Ah the lowly fence! We all need one but the decision of what material to use must be weighed heavily. You’ve seen those gorgeous wooden fences and decide that your material of choice is wood and no other will do!
In Australia, wooden fencing is still the most popular choice for many reasons. They are durable and reliable and will go very well with your outdoor furniture. They give privacy to your homes and are easy to install by a professional. They are readily available in most hardware stores. If you need any kind of alteration, height adjustment or additional fencing, wood is easy to use. It can very versatile and can be easily painted. There are so many advantages to wooden fencing!
But what’s the down side?
Very manageable if you compare the beauty and overall appeal of this material. Wood must be treated, sealed and coated right from the get go. Having the posts on the ground, there is a chance of rotting and infestation. But with proper installation and regular maintenance from experts, your fence is safe from harmful elements and will give you that elegant backdrop for your home.
So what wood to use?
And so maintenance starts with the type of wood you choose. The correct one will save you money by not having to repaint it after a long time. The wrong one, however, will make you regret big time. The posts, rails and cladding are the 3 elements that are all exposed to external elements. But the most important element is the post since it carries the whole fence.
Classifications of natural timber are based on its durability.
- Class I – First class timber because it is the most durable and is not prone to decay. They can last for more than 25 years if used at ground level.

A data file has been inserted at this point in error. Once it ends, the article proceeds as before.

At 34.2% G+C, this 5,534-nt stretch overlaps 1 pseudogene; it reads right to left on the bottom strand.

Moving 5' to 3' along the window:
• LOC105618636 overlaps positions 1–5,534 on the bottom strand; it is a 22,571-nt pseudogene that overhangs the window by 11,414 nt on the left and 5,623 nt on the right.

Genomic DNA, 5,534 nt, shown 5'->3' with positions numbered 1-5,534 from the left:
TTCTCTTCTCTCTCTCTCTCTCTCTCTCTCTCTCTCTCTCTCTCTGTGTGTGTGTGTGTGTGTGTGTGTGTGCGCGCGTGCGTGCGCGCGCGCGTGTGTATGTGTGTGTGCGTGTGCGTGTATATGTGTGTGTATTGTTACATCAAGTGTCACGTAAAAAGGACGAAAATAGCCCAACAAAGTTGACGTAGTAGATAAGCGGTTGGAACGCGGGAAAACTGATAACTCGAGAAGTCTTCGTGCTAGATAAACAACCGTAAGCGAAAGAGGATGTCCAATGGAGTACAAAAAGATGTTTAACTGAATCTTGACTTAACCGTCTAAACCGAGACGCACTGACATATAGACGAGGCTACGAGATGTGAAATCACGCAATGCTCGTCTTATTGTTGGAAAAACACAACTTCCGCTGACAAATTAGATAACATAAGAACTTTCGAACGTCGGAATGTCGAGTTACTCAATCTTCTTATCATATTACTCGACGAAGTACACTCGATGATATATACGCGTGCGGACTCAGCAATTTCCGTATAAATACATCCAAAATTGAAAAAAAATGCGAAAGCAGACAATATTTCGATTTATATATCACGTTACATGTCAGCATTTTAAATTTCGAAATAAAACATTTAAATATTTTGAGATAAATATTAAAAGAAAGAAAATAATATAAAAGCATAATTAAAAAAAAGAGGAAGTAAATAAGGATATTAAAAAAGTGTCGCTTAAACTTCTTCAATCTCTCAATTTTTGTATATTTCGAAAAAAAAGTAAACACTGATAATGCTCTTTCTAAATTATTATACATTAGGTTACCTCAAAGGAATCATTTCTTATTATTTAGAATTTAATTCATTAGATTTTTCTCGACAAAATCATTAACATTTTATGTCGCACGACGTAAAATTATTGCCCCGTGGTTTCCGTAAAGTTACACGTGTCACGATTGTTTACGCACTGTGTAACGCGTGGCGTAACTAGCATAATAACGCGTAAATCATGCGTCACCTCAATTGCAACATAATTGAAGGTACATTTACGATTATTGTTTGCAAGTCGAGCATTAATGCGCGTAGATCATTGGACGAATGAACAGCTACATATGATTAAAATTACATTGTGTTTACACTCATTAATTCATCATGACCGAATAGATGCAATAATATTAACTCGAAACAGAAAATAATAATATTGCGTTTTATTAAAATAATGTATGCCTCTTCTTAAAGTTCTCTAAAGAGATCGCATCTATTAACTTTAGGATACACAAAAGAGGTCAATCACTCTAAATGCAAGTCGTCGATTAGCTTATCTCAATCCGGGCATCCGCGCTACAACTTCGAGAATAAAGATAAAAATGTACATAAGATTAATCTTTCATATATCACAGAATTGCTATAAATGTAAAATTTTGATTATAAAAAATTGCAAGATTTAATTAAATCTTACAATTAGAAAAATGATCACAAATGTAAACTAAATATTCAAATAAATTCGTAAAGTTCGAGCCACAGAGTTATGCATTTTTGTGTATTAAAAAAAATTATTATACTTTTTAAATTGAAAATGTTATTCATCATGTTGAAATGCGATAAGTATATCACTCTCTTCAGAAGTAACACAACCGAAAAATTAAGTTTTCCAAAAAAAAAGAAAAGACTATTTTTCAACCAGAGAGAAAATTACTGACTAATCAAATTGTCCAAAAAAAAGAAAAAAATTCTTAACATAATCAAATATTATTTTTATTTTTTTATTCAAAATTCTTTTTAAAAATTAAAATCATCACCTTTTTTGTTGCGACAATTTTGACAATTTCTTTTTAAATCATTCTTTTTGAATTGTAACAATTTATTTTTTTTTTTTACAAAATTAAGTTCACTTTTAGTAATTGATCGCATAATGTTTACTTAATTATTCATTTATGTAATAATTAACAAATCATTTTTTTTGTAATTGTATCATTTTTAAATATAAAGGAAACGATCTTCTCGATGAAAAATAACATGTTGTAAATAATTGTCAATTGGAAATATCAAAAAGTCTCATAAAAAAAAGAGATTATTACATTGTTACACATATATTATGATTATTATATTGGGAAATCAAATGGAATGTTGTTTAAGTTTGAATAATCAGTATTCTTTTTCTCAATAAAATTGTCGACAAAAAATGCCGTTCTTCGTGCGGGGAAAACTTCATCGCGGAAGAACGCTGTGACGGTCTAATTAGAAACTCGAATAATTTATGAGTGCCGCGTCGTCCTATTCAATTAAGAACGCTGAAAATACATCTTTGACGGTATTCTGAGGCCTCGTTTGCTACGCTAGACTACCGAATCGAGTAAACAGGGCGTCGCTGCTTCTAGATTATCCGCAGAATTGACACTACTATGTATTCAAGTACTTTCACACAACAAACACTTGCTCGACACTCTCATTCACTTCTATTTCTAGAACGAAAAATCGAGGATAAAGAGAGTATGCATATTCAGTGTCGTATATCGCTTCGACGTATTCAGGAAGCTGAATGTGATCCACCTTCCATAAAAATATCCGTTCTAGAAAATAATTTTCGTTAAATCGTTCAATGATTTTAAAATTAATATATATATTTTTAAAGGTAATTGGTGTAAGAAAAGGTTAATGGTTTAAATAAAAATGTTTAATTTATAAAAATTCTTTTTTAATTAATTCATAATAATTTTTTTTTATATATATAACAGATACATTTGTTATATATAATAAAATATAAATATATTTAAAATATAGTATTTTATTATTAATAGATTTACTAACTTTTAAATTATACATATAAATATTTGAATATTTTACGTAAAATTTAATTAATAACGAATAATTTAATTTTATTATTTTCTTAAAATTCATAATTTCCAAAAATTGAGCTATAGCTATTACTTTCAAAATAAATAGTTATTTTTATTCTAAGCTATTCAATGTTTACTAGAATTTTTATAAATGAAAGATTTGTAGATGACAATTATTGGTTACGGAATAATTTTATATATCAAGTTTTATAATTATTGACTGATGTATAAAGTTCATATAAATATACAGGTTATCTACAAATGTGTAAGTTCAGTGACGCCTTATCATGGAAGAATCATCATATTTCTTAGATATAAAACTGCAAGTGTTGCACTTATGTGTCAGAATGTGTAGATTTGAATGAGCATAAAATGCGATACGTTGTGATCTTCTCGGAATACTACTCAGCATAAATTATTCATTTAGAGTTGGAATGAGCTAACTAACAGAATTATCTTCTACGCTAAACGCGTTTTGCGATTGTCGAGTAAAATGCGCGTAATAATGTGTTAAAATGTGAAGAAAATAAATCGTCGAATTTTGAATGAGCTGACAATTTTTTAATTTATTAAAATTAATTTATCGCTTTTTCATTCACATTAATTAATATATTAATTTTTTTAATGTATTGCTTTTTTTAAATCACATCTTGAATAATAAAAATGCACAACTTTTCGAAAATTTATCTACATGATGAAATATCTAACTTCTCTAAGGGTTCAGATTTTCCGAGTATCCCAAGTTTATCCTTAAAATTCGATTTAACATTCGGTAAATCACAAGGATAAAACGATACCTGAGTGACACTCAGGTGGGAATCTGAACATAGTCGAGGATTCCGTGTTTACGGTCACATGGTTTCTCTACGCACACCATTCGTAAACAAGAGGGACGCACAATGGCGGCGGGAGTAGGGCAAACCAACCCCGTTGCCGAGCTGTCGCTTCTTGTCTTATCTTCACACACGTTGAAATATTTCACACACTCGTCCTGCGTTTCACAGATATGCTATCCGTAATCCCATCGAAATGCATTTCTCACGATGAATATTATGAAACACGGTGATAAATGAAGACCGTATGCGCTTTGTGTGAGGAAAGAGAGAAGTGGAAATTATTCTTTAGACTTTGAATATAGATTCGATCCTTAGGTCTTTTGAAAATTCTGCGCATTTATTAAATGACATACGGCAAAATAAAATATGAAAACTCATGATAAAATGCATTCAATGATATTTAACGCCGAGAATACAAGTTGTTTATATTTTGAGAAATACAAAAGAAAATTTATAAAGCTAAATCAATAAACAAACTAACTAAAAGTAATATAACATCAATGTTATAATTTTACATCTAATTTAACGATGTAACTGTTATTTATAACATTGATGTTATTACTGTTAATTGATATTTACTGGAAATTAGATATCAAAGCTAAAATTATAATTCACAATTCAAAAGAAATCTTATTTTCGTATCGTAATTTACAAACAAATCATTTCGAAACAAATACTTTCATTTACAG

Examples: Cypress, Turpentine, Ironbark, Yellow Cedar, Tallowwood
- Class II – Less durable that Class I but can still last from between 15 to 20 years when used in-ground.
Examples: Western Red Cedar, Merbau, Spotted Gum, Yellow Stingy Bark
- Class III – These are more cut out for above ground fencing.
Examples: Sydney Blue Gum, Brush Box
- Class IV – Although not advisable to be used as fencing, they should be well treated first.
Examples: Softwoods like Slash Pine, Radiata Pine, Douglas Fir; Hardwoods like Tasmanian Oak, Victorian Ash
Like all kinds of wood classifications, treated wood also come in a variety of choices.
- H1 is used indoors only.
- H2 is treated wood is more durable than H1 but cannot stand up against wetness.
- H3 is used in moderate weather and above ground.
- H4 is Radiata Pine, for in-ground use.
- H5 is very durable against wetness.
- H6 is the choice as marine wood.
So the choice is yours!
Wooden fences will always have that air of sophistication that no other fencing material can deliver. This distinction comes at a price but it can be less back breaking and bank breaking for you with the proper choices. If you’re still stumped at which material to use for your wooden fencing, call your local fence supplier and get the best advice. In the end, it will be a very wise investment indeed.